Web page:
back to article Muglia's monster Snowflake in quarter-of-a-billion-dollar funding blizzard

Data Warehouser in the cloud Snowflake has just raised $263.5m, eight months after raising $105m, making it a startup monster. Since being founded in 2012 it has raised a total of $473m. Ex-Microsoft senior exec Bob Muglia became CEO in 2014 and the funding history has been meteoric since then. Snowflake_funding This is …

  1. Milton Silver badge

    Pros and Cons

    DW has arguably a much better justification for "cloud" than most other things: it really can require tonnes of storage space and oodles of CPU power, and insofar as some "clouds" offer flexibility to firewall the throttles sometimes, and at others merely cruise, that does have benefits not so easily or cost-effectively replicated on-prem.

    So for once I'm not entirely sceptical of "cloud" as use-case or value for money.

    That said, for all the lovely Pros of power and flexibility, there 's the usual mammoth Con of security. DW feeds BI (business intelligence) systems helping companies figure out important stuff about products, customers, patterns, trends, clusters, an awful lot of which quickly goes beyond merely feeding traffic lights on some cubicle fauna's PowerPoint deck and becomes knowledge supporting competitive advantage. In short, DWs can hold crown jewels. There's actually not much point making the investment in them if they don't.

    So whatever these guys are up to, are they seriously addressing the question of data security, privacy, confidentiality etc? Directors eager to "save money" (trans: get bonuses) do not think properly about security when hypnotised by the prospect of cash, but I suspect that this is an issue that's just going to get more and more airtime and generate increasing amounts of worry. Stuff like homomorphic encryption is nowhere near prime-time usefulness, "clouds" are simply not as secure as providers would have you believe, and you're gonna trust those guys to host data which, potentially, explains and enables your business's key competitive advantages?

    Think hard. Think long.

    PS: I always put "cloud" in quotes because it's a stupid name for what it does, beloved only of marketurds—though admittedly not quite such a flat-out lie as "AI".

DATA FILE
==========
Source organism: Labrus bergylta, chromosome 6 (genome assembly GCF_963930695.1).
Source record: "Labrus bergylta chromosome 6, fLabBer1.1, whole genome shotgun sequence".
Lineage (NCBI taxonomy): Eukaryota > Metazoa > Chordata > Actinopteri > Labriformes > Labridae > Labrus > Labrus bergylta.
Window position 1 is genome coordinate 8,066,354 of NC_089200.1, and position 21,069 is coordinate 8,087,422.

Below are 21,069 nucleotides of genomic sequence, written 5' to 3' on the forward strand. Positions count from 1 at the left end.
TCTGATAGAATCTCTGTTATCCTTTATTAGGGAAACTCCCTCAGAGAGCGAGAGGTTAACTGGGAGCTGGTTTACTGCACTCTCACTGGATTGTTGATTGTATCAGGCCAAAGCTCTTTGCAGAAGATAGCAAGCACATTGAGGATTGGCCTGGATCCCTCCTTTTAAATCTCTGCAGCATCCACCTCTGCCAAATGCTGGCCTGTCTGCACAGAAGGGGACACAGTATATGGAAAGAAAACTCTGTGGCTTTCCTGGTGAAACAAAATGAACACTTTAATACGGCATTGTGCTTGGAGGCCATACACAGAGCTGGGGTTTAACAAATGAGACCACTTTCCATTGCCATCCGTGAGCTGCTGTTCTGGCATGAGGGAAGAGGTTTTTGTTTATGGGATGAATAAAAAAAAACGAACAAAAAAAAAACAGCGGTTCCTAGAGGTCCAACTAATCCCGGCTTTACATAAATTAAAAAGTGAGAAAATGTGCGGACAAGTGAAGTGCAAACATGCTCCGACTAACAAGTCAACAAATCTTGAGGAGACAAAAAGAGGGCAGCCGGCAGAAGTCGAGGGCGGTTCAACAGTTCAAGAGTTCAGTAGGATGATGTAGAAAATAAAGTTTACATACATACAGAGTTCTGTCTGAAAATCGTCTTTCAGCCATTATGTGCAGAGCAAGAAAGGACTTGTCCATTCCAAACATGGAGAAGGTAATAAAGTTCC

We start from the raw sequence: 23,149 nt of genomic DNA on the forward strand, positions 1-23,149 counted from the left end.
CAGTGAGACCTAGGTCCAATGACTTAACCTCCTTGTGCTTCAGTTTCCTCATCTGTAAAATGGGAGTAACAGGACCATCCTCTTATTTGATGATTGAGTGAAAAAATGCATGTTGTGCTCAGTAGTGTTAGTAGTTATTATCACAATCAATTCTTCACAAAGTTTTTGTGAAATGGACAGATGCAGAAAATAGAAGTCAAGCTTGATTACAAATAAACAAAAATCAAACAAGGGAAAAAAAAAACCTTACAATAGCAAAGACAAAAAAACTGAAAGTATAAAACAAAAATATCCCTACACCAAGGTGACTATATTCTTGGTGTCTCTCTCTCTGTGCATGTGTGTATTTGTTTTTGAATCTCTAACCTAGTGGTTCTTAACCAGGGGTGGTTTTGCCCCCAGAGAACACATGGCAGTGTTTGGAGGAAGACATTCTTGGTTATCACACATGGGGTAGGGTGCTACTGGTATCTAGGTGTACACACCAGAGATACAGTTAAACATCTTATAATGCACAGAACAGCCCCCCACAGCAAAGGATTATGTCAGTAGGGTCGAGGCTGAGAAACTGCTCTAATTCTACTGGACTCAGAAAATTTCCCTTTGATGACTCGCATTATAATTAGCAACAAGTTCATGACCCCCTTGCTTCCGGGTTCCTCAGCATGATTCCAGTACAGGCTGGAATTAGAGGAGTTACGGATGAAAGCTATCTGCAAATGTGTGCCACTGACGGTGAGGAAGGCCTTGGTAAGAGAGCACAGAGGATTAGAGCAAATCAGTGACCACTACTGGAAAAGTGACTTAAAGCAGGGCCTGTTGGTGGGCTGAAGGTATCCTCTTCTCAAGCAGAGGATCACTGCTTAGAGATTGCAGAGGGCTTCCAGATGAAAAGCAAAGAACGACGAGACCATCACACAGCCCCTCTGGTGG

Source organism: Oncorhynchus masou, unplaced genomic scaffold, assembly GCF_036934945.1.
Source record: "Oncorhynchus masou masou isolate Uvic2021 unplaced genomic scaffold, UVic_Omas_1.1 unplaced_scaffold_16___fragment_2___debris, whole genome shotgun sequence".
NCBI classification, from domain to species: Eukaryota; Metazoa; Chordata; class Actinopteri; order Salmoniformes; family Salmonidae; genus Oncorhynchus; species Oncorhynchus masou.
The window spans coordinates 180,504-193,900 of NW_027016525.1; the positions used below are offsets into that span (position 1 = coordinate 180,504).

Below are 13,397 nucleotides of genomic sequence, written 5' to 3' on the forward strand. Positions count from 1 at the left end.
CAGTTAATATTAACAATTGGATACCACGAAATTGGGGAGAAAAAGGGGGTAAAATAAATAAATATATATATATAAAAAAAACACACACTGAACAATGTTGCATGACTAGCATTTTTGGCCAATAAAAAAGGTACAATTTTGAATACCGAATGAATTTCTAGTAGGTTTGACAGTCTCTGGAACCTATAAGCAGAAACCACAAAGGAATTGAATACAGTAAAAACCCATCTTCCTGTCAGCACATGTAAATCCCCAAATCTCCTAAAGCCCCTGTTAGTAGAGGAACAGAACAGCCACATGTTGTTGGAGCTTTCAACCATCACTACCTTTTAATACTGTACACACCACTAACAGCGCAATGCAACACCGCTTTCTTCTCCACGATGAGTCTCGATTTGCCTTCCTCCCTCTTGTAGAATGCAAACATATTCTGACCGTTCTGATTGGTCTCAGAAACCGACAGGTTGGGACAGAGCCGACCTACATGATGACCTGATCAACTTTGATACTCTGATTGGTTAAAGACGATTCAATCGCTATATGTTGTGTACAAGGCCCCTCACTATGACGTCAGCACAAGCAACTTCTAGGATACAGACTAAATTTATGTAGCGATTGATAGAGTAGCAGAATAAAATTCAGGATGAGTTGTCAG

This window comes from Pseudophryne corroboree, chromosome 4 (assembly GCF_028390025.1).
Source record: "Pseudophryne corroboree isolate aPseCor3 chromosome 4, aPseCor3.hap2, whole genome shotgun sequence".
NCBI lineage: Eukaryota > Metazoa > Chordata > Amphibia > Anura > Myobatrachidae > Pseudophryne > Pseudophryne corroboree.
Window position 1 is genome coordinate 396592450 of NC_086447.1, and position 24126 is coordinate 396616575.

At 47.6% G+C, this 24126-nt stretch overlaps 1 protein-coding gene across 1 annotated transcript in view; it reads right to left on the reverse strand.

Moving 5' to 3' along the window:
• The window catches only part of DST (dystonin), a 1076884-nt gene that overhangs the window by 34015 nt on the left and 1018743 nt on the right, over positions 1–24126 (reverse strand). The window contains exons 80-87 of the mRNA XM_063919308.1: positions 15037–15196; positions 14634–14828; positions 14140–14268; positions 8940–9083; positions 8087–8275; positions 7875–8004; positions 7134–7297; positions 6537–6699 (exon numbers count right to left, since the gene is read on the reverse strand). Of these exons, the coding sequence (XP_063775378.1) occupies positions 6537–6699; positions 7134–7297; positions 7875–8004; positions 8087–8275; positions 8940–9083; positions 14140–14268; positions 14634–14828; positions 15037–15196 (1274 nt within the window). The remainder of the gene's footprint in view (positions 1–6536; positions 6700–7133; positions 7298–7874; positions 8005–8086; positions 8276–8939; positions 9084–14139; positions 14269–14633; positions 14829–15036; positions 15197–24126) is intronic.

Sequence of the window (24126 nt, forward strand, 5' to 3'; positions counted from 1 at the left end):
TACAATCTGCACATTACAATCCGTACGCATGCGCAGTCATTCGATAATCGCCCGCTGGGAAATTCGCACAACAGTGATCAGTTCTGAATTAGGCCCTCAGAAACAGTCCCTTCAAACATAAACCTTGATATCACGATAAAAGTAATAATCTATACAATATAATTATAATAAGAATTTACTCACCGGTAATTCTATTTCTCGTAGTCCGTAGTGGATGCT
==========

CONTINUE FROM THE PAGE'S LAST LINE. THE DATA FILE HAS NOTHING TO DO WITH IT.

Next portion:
1. averros

      Re: Pros and Cons

      The real question about security is not whether cloud-based DW is "secure". Nothing is absolutely secure. The question is whether it is secured as well or better than on-premises DWs, and the answer to that is "yes". First of all, enterprise SaaS vendors have more resources to spend on security, and can attract highly qualified security personnel (the expense is amortized across many customers). Secondly, cloud SaaS vendors are painfully aware that security is the major concern, so they design their software with security in mind from the day one. Which is quite different from how the conventional enterprise software is designed (the vendors just assume that security is something firewalls and LDAP servers would take care of).

      In case of Snowflake, it encrypts everything. All data (table data, staged ingested and unloaded data, temporary files, etc) and all network communications across both WAN and datacenter LANs are encrypted. The only time data appears in unencrypted form is in memory when it is being processed. The key management follows best practices, and you can even opt for keeping master keys in hardware security module - so that even Snowflake staff won't have access to the data. It has extensive authentication and authorization infrastructure (2FA? Here. Role-based access controls? Here. Federation with customer's own authorization? Here.) This all is backed up by the robust and constantly tested organizational and operational security, and has a slew of security certifications. No on-premises DW comes close security-wise.

      If you contact Snowflake, they will tell you exactly what they do to secure your data.

      (In the interest of transparency: I was a software engineer at Snowflake before I left to start my own company, so I know what I'm talking about.)

  2. Gunboat Diplomat

    Meh

    It's not much better than AWS Redshift. Not sure why it is valued so highly.

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